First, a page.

The nature of Local Health Authorities (LHA) in the Italian NHS has been deeply reformed during the 1990's by New Public Management reforms introducing decentralization, quasi-market, and managerialism. These reforms implied that the main role of LHAs is to govern the delivery of health services in their area (steer) rather than only directly providing services (row). After more than 15 years from these reforms of Italian healthcare we describe how much the steering vs. rowing dichotomy made an impact on LHAs activity, through an analysis of the management control systems they set up for themselves and the subsequent qualitative analysis of the opinions that a diverse group of managers expressed during eight days of group discussion. Results show that managers of Italian LHAs tend to perceive their steering role as impossible to play and focus on direct delivery, leaving therefore ungoverned a significant part of the services offered to residents. NPM, therefore, was able to influence the reform of Italian health care, but, as suggested by a postmodernist-inspired interpretation, left managers with change based on inconsistent assumptions, instead of actionable ideas to manage the change process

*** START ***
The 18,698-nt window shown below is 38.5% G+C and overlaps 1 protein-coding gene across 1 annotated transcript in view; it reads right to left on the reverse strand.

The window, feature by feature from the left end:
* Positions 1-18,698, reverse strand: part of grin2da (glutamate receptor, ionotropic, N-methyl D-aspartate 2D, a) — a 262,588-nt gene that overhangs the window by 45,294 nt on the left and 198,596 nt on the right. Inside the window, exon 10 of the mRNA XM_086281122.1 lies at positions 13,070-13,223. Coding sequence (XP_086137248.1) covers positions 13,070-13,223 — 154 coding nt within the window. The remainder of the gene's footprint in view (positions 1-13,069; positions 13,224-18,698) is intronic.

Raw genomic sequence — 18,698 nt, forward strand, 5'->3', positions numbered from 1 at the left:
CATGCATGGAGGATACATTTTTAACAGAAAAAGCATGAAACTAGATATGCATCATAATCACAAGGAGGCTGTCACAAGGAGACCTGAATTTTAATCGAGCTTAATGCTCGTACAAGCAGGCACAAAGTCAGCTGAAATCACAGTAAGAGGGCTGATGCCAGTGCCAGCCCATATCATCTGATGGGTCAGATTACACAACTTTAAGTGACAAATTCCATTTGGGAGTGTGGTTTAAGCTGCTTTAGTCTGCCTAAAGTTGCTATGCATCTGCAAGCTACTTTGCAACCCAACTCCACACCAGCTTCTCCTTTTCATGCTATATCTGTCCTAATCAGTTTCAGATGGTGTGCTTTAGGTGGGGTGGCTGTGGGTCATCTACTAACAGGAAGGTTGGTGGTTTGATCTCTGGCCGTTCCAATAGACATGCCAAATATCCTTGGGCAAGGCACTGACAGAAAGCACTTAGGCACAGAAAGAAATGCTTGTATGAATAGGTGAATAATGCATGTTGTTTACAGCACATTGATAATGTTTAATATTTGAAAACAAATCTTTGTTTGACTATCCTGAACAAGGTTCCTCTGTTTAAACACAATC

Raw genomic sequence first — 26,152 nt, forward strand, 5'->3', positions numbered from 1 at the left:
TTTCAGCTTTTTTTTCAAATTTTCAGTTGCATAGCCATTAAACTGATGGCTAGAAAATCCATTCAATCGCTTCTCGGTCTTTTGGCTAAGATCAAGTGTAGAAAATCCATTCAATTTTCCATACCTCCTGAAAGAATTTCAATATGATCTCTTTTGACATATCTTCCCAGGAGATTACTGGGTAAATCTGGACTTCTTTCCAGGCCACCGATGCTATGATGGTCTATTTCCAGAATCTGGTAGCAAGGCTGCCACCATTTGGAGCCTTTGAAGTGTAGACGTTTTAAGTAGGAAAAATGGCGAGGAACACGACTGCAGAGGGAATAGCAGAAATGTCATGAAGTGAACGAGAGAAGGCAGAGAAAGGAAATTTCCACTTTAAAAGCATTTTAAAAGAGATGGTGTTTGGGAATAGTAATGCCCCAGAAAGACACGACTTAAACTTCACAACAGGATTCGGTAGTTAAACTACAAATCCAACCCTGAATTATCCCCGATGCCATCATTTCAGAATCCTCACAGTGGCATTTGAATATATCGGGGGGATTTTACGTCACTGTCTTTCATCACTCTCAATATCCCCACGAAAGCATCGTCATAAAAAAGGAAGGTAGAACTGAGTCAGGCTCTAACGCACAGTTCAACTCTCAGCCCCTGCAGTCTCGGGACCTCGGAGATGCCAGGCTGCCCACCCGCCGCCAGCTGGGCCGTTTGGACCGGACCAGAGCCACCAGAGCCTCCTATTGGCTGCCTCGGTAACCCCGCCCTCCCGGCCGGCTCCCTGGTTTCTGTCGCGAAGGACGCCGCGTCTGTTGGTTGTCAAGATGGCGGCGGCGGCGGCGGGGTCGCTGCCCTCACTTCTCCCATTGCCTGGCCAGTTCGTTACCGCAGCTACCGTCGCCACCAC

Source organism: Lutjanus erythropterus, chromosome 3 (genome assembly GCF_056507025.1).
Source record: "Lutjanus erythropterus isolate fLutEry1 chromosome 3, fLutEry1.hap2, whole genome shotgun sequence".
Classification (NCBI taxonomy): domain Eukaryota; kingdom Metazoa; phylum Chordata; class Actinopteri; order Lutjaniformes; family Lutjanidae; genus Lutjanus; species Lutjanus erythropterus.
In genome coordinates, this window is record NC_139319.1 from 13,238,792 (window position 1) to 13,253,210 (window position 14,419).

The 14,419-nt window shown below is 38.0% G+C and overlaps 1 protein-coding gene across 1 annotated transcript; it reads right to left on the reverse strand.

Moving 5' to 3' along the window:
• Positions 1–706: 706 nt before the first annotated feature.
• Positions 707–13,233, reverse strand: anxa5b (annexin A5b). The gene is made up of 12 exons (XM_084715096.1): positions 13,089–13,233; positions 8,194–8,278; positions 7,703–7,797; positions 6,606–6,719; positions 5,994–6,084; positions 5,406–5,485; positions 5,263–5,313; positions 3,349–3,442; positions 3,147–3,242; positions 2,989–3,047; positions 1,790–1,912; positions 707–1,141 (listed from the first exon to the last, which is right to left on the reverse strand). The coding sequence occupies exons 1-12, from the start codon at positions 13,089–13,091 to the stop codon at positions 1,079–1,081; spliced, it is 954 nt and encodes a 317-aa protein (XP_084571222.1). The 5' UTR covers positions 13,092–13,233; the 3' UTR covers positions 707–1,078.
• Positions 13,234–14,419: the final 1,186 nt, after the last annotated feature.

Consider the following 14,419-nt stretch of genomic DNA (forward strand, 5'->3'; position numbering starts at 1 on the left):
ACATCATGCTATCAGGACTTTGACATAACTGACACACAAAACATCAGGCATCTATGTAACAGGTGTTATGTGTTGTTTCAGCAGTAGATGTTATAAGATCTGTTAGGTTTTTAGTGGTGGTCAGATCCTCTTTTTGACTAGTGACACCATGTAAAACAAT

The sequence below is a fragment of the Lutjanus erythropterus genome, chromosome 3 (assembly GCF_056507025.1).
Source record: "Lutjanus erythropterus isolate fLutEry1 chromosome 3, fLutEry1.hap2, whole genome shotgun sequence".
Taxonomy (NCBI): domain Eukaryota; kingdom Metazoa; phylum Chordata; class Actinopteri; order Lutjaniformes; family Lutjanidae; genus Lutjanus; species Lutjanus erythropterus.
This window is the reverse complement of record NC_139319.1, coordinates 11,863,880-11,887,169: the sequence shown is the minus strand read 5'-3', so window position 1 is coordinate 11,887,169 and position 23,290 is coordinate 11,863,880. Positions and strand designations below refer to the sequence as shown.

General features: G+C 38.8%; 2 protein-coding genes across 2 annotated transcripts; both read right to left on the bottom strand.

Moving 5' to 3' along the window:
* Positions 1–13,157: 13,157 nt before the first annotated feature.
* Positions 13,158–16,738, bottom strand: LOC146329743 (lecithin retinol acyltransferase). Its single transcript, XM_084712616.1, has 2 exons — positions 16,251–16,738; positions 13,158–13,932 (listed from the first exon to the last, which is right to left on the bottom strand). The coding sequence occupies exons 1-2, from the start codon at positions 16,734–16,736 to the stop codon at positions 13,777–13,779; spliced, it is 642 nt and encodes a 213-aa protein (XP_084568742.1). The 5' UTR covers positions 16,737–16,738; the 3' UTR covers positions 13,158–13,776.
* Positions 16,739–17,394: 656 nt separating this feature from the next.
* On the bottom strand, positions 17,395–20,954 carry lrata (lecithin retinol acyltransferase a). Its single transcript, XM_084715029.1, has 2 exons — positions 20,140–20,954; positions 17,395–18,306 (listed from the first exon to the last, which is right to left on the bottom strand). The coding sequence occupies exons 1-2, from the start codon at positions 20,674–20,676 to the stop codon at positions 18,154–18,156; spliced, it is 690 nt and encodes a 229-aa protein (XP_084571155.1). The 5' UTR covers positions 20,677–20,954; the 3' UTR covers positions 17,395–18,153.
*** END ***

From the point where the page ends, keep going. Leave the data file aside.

Are Public Health Authorities Able to “Steer” rather than “Row”? An Empirical Analysis in the Italian NHS

SALVATORE, Domenico;
2011

Abstract

The nature of Local Health Authorities (LHA) in the Italian NHS has been deeply reformed during the 1990's by New Public Management reforms introducing decentralization, quasi-market, and managerialism. These reforms implied that the main role of LHAs is to govern the delivery of health services in their area (steer) rather than only directly providing services (row). After more than 15 years from these reforms of Italian healthcare we describe how much the steering vs. rowing dichotomy made an impact on LHAs activity, through an analysis of the management control systems they set up for themselves and the subsequent qualitative analysis of the opinions that a diverse group of managers expressed during eight days of group discussion. Results show that managers of Italian LHAs tend to perceive their steering role as impossible to play and focus on direct delivery, leaving therefore ungoverned a significant part of the services offered to residents. NPM, therefore, was able to influence the reform of Italian health care, but, as suggested by a postmodernist-inspired interpretation, left managers with change based on inconsistent assumptions, instead of actionable ideas to manage the change process
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Utilizza questo identificativo per citare o creare un link a questo documento: http://hdl.handle.net/20.500.12570/1026
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